Foreign Divorce Proceedings – How Do They Affect Me?
With the increasing number of international families, it is now quite common for the courts of different countries to have jurisdiction for a divorce. This may mean that there are options for the person starting the process. As financial outcomes may differ significantly between countries, it is quite common for the person starting the process to take advice in every country where divorce is possible and then to start proceedings in the country in which they will do best, usually to the detriment of the other spouse.
To complicate matters each country has its own rules for jurisdiction. Many base jurisdiction on habitual residence with differing amounts of time (if any) that may be required to have been habitually resident before proceedings can be started. However, many also have jurisdiction based on the nationality of one or both spouses or their domicile. Hence there are choices.
Conversely, jurisdiction for issues concerning children is almost entirely based on habitual residence. This may mean divorce proceedings taking place in one country but that country being unable to resolve issues concerning the children.
The EU has uniform jurisdiction for divorce but of course the UK is no longer bound by those jurisdictional rules. The EU also has clear rules about competing proceedings – once a divorce is validly commenced in an EU country, no other EU country can entertain the divorce. There is no such ‘first in time’ rule here in England & Wales. This can result in competing proceedings in different countries and a race to conclude the divorce first. Whilst some countries, including England will stay (put on hold) proceedings if another country is better placed to deal with the divorce there are many countries that will not.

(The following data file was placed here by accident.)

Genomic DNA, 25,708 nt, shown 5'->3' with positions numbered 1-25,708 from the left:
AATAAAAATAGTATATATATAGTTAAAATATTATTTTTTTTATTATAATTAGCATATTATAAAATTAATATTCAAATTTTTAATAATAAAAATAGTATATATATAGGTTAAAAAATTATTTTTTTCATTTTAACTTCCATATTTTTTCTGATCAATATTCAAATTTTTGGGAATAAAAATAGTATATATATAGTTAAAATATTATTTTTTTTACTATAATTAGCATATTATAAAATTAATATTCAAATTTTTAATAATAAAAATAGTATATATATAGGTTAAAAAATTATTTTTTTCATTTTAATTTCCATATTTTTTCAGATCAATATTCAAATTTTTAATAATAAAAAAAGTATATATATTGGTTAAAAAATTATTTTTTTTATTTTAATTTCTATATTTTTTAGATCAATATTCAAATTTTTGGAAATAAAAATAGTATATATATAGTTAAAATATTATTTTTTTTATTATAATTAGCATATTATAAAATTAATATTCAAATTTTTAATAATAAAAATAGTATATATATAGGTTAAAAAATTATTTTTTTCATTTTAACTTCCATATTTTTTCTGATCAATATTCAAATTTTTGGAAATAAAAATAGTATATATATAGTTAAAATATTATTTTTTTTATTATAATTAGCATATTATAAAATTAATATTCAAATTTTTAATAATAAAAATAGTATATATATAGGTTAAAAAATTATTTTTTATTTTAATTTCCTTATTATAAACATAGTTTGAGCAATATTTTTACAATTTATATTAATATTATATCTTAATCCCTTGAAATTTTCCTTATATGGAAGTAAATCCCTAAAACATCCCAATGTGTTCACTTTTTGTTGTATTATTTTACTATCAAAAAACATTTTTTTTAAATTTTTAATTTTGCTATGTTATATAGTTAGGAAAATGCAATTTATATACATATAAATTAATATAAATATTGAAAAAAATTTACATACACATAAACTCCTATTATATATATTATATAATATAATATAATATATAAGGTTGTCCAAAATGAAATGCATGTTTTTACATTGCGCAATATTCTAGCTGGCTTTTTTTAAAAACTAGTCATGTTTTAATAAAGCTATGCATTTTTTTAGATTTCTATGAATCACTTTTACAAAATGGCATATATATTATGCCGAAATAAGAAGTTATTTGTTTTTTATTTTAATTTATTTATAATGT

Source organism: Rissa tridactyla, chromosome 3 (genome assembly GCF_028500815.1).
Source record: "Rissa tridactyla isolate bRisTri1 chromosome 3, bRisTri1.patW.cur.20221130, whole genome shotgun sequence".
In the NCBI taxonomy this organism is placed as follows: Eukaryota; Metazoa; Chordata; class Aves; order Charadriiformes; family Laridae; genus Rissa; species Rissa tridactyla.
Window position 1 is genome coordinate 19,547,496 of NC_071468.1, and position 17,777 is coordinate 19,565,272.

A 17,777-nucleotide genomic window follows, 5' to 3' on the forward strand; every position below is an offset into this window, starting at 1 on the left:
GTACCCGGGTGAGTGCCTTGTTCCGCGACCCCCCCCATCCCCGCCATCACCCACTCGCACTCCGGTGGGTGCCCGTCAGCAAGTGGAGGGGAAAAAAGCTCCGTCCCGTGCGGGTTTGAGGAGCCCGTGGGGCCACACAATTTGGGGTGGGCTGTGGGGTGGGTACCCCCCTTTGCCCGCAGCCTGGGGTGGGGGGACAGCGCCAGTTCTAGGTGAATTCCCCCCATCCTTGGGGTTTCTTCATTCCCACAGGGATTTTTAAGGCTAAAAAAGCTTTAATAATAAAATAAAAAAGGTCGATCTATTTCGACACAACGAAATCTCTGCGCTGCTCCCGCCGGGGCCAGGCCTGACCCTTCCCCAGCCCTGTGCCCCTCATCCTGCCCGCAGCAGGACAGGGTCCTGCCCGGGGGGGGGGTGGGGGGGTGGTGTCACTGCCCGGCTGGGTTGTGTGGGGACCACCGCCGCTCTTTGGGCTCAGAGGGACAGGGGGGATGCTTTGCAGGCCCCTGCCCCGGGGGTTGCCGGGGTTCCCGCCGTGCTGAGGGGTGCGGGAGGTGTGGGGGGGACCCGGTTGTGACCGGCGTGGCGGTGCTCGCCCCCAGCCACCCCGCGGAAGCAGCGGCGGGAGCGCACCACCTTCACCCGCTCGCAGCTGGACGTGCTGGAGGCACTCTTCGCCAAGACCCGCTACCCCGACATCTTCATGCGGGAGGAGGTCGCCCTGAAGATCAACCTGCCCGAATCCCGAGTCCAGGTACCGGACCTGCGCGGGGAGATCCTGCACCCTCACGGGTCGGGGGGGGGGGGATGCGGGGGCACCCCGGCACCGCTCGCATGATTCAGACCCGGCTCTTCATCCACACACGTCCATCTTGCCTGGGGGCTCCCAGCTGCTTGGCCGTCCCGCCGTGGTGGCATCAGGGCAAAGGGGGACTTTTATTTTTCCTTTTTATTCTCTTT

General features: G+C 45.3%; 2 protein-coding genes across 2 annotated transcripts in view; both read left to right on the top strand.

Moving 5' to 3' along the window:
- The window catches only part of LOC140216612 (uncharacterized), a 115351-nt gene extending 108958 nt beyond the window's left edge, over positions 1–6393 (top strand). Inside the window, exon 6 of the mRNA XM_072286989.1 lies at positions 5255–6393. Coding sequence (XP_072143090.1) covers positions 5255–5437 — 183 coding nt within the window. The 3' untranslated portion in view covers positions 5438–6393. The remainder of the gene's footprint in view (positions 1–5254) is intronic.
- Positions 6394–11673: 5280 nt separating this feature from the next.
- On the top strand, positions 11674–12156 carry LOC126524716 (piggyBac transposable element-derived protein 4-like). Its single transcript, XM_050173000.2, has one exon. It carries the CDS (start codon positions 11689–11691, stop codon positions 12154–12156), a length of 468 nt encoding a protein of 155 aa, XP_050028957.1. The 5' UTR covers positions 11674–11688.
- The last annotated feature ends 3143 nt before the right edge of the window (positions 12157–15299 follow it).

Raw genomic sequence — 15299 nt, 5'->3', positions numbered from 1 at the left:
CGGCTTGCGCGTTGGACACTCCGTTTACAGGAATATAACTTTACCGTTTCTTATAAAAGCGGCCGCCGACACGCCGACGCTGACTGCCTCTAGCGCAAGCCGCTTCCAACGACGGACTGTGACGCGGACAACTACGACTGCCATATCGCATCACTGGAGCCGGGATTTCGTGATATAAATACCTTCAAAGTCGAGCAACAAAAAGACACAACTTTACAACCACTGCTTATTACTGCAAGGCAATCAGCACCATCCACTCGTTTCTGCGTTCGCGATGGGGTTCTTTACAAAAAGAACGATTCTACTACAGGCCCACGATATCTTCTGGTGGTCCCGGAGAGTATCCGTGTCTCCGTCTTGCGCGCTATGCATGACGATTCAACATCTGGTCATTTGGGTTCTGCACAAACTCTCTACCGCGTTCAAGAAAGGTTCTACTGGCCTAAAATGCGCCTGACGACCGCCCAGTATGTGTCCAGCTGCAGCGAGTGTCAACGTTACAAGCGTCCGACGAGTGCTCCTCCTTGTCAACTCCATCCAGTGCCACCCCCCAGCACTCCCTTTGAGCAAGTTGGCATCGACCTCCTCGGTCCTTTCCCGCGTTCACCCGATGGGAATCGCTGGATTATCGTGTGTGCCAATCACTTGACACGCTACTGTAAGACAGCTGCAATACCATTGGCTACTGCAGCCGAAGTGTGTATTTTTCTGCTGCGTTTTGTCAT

What should I do if I am served with foreign divorce proceedings?
The first thing to do is to take advice from a lawyer with international expertise. They will be able to advise you about the likely outcome in their own country and they will also be able to secure advice from a specialist in the other country so that you know the likely outcomes in each and the steps that can be taken to improve your position. If it is possible to stay the foreign proceedings the lawyers will need to work together to devise the strategy that is most likely to result in the best outcome for you.
What if the foreign divorce is concluded?
It is not always possible to stay foreign proceedings and if a foreign divorce is concluded first, the English court cannot entertain divorce proceedings. In very limited circumstances the English court can issue a declaration of non-recognition but that is rare and largely only available if neither party is a national of the relevant country nor habitually resident or domiciled there.
Can I issue a claim for financial relief after an overseas divorce?
The English court will allow financial claims following an overseas divorce provided either party to the marriage is habitually resident here for at least 12 months or domiciled here. There is also a limited jurisdiction if neither the residence nor the domicile rules apply but the couple has a matrimonial home in England. In this case claims are limited to that home.
This does not mean that everyone habitually resident or domiciled in England can claim financial relief here. It is a discretionary form of relief and the court should not grant permission unless there is a substantial (solid) ground for making the application. In deciding this the court will consider the parties’ connections to England. Provided there is a substantial connection, permission is likely to be granted.
Assuming permission is granted by the court, the procedure for the claim follows the procedure for financial claims in divorce. Whilst arguably the jurisdiction is to meet needs where adequate provision has not been made by the foreign court, the awards made under this provision are very similar/practically indistinguishable to awards made in divorce.
Of course, this is not a panacea and where the couple’s assets are largely located overseas there may be enforcement issues. It is therefore always best to get early advice and, if possible, get the divorce concluded in the country more favourable for you.
David Allison is a director at Family Law in Partnership. David acts for a wide range of individuals including business owners, entrepreneurs, bankers, other lawyers and their spouses. The focus of his practice is financial claims on divorce, particularly those with an international dimension. David is also well known for his expertise in the legal issues affecting cohabitants, same sex couples and civil partners. David is a Fellow of the International Academy of Family Lawyers and chair of the IAFL LGBT committee. Contact David at E: firstname.lastname@example.org or T: 020 7420 5000.